We’ve all heard the saying, “Small, but mighty.” I thought of it the other day while looking at our diorama of the USS Monitor and the CSS Virginia (Merrimack). We tend to think of the fight between the ironclads as just ending in a draw and that’s it. Sure, the Monitor didn’t get fried by the Virginia, but does that make her “mighty,” or just durable?
On the night of March 8, 1862, the Union flotilla in Hampton Roads was a-shambles. The USS Cumberland had been sunk. The USS Congress was burning and would explode. The USS Minnesota was stuck aground. Union sailors had lost 256 of their friends that day from the Cumberland and the Congress alone. As they sat in the dark, waiting for dawn, they could only assume that morning would bring the Virginia back to finish what she had started. The Minnesota would be the leviathan’s lunch.
But then they noticed something on the horizon, a tiny speck of light. It was the Monitor. No one knew it, but at that moment, the odds evened out. Instead of 256 to 10 as on the 8th, the next day’s hours of fighting between the ironclads would end with only a few wounded on each ship.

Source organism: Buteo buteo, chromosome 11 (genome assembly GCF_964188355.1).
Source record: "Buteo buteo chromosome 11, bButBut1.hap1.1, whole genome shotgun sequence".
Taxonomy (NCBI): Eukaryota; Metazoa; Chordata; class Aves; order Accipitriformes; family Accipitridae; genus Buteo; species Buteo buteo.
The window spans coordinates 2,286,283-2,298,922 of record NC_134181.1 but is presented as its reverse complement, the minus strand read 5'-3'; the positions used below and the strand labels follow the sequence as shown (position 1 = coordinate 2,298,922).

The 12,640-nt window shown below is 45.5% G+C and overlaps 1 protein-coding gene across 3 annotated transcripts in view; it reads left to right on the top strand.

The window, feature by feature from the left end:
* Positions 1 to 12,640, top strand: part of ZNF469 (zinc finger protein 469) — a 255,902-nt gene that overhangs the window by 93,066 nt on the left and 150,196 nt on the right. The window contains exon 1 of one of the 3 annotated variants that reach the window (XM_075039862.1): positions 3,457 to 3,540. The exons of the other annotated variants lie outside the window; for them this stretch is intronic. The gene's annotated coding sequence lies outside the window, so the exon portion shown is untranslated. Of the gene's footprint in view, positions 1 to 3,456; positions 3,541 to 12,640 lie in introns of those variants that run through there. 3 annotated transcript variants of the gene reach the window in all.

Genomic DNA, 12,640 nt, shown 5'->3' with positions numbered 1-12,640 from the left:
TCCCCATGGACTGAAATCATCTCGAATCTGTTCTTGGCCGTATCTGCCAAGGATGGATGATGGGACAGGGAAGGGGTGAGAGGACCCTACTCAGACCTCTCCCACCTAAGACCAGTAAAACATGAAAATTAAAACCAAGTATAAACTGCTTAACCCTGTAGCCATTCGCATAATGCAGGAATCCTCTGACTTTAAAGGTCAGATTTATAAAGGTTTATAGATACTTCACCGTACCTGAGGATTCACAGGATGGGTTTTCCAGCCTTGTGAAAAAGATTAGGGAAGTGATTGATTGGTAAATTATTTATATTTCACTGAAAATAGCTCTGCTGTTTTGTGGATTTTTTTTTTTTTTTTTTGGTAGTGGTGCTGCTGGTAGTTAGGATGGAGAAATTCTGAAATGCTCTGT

The Monitor did not inspire confidence. When her commander, Lt. Worden, assured the grounded Minnesota‘s captain of his assistance, Capt. Van Brunt had his doubts as he peered down at the pygmy of a ship. When the Virginia and the Minnesota fired at each other the next morning, they fired over the Monitor! Could the Monitor-with her two guns-stand against the “horrid creation of a nightmare”?
Well, she did. And not only did she survive the pounding of the Virginia‘s guns on March 9th, but she fulfilled her mission: to save the Minnesota. No matter how the Virginia came at the Minnesota, the tiny Monitor was always there, blocking her path, like a feisty terrier.
The Monitor was small, a cheesebox on a raft, but she proved herself mighty that day. In fact, Lt. Worden and his little ironclad proved their worth so well that the Union went on to build more of the curious-looking ironclads, confident now that the size of the vessel didn’t matter.